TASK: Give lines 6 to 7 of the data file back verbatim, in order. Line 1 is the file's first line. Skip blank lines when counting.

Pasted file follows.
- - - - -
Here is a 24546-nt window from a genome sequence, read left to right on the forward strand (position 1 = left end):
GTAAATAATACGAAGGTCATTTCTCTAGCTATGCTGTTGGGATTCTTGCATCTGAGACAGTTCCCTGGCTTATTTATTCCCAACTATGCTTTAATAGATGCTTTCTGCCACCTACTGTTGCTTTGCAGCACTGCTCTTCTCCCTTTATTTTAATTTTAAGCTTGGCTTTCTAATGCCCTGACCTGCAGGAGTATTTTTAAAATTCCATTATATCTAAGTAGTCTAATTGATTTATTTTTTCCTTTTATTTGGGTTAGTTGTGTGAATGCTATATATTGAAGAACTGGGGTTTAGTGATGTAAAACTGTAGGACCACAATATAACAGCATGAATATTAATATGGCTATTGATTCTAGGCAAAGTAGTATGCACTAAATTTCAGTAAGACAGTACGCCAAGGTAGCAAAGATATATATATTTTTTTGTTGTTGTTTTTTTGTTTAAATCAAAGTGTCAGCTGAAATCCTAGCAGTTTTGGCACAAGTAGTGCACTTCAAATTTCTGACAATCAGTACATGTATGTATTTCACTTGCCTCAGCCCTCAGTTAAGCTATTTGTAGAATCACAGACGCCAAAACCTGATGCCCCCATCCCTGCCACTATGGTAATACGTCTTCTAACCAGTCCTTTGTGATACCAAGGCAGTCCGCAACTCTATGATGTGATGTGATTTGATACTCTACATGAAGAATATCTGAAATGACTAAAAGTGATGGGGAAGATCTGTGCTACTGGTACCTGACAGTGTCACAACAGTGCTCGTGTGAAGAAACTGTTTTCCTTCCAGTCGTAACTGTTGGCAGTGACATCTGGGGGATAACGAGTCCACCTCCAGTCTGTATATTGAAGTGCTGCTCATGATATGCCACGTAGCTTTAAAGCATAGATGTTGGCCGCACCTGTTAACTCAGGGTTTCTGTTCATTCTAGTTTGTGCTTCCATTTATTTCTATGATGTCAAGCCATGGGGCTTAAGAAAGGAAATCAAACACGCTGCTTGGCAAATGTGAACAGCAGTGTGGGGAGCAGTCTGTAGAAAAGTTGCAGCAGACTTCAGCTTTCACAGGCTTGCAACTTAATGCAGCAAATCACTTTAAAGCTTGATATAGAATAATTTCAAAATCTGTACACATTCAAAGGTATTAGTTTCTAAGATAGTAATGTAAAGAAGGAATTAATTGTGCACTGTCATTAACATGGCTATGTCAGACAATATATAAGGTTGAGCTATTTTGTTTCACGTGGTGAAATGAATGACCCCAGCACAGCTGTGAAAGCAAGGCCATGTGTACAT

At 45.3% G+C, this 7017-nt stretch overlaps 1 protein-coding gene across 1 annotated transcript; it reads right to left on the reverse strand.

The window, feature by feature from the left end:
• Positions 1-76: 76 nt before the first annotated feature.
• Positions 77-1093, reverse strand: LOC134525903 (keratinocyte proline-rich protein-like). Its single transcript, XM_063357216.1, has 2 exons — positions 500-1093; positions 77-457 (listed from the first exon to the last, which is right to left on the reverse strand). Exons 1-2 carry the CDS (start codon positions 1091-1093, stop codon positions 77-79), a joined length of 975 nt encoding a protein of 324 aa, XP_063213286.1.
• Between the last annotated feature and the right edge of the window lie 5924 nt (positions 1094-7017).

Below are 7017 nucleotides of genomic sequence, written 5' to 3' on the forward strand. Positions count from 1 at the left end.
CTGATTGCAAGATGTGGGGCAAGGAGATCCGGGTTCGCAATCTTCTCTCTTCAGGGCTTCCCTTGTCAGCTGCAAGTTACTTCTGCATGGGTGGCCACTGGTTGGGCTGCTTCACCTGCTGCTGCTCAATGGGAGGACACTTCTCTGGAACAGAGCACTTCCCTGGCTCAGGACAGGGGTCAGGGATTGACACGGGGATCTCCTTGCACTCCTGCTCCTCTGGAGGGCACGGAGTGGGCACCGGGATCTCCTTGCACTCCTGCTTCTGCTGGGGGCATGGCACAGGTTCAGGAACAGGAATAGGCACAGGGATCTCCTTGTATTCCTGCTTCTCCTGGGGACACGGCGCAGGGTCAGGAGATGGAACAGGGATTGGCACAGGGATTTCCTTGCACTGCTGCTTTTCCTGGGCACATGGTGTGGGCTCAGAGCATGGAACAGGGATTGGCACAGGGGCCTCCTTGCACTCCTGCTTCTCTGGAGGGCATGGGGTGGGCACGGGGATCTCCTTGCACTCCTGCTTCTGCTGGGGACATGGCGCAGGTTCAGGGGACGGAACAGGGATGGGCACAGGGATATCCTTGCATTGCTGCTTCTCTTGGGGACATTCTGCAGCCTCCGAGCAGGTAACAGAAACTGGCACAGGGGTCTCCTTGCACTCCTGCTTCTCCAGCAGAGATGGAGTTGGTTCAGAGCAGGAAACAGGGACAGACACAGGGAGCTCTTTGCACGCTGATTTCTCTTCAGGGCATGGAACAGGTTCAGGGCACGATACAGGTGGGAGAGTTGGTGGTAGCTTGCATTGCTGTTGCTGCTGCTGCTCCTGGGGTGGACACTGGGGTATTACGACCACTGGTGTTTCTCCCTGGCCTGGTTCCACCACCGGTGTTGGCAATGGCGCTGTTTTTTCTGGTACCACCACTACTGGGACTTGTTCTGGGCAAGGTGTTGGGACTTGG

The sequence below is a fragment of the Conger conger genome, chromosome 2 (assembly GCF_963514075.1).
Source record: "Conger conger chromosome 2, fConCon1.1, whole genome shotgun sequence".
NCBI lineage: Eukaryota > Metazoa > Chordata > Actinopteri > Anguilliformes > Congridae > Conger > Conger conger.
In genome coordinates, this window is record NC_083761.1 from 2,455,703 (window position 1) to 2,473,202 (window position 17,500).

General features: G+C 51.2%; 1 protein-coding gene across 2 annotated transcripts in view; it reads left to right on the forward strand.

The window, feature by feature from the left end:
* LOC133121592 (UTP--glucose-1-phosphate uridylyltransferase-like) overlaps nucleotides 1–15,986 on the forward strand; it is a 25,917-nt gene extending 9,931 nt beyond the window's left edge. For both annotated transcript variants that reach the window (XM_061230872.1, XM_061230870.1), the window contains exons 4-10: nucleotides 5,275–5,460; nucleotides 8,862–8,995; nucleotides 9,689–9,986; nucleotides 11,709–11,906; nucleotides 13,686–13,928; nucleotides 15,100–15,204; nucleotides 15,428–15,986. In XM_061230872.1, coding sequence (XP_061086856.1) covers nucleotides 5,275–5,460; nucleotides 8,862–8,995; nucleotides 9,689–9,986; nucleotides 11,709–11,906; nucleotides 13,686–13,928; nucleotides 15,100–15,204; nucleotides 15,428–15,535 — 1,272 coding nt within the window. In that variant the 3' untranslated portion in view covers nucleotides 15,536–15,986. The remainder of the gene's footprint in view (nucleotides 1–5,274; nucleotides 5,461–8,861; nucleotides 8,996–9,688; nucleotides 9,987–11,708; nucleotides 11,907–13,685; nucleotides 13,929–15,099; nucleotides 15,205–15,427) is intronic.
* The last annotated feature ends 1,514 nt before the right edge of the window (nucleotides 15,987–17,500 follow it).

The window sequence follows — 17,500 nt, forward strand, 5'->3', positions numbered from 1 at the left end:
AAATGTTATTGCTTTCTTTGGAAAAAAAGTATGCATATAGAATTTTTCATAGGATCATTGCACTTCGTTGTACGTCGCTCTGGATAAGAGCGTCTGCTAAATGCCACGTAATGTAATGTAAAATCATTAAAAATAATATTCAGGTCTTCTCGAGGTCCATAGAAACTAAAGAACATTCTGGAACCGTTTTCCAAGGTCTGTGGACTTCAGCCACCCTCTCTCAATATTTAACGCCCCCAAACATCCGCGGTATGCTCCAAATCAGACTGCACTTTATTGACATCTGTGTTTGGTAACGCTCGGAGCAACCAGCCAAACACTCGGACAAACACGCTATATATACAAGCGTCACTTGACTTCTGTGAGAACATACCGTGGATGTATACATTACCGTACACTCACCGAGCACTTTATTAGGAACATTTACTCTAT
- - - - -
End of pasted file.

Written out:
• Positions 77-1093, reverse strand: LOC134525903 (keratinocyte proline-rich protein-like). Its single transcript, XM_063357216.1, has 2 exons — positions 500-1093; positions 77-457 (listed from the first exon to the last, which is right to left on the reverse strand). Exons 1-2 carry the CDS (start codon positions 1091-1093, stop codon positions 77-79), a joined length of 975 nt encoding a protein of 324 aa, XP_063213286.1.
• Between the last annotated feature and the right edge of the window lie 5924 nt (positions 1094-7017).